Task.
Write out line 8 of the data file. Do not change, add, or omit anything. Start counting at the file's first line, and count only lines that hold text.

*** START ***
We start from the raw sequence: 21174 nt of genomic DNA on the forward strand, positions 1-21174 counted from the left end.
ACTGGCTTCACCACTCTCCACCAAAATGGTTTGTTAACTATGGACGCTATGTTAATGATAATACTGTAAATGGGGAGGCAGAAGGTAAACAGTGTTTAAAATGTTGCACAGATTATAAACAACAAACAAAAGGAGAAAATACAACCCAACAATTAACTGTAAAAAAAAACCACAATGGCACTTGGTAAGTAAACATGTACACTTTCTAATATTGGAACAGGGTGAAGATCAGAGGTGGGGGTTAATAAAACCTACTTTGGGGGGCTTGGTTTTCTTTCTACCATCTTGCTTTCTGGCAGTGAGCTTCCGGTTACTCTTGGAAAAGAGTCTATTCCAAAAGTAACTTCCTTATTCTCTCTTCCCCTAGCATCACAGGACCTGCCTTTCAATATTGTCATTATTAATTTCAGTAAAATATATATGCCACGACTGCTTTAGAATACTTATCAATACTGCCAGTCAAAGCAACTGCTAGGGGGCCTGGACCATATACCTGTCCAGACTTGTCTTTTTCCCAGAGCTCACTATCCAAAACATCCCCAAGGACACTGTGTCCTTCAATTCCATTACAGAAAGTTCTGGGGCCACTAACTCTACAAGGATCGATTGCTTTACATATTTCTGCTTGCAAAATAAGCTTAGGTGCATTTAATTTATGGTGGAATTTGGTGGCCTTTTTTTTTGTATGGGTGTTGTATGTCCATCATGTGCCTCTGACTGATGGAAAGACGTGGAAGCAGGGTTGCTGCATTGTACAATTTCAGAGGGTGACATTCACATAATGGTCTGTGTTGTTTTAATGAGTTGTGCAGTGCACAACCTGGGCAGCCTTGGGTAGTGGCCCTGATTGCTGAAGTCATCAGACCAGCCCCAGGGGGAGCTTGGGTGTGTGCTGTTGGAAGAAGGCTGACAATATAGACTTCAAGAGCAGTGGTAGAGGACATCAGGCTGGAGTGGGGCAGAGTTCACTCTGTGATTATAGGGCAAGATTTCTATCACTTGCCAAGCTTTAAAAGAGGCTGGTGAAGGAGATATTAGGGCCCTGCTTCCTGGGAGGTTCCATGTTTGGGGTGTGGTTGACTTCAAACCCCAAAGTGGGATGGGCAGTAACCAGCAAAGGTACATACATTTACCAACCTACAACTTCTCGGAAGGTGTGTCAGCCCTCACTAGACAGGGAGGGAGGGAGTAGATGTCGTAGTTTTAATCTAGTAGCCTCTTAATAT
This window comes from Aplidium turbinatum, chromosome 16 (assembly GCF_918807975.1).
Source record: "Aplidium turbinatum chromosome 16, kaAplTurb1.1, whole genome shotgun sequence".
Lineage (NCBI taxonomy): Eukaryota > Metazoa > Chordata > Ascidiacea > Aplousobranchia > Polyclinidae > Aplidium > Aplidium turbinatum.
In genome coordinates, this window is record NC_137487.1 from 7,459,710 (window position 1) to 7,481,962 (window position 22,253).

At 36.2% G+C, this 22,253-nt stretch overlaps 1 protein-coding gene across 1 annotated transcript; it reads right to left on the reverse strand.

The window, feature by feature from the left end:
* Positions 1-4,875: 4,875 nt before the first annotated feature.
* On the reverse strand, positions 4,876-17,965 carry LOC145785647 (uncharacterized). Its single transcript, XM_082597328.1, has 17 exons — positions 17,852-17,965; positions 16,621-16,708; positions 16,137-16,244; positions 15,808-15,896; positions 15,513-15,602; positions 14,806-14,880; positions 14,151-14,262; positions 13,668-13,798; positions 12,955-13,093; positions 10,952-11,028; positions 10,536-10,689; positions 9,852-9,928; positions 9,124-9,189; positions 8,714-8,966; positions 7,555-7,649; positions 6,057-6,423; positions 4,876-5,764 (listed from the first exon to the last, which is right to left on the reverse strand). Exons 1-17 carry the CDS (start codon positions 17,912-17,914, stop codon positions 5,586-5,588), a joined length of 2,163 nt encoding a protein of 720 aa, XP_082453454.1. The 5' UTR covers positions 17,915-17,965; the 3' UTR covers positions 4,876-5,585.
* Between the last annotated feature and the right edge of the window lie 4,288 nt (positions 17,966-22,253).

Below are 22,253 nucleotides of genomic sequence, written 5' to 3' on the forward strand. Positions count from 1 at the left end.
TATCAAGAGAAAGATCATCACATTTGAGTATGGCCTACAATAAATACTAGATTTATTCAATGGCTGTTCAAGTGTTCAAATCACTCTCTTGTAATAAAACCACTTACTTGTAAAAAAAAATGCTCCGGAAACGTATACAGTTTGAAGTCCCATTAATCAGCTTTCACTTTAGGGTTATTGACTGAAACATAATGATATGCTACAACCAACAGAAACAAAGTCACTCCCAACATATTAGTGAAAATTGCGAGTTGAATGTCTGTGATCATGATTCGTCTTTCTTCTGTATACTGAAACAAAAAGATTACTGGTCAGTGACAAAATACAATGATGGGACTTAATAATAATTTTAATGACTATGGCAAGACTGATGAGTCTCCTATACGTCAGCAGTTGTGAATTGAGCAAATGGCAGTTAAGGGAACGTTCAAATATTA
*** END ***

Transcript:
The window, feature by feature from the left end: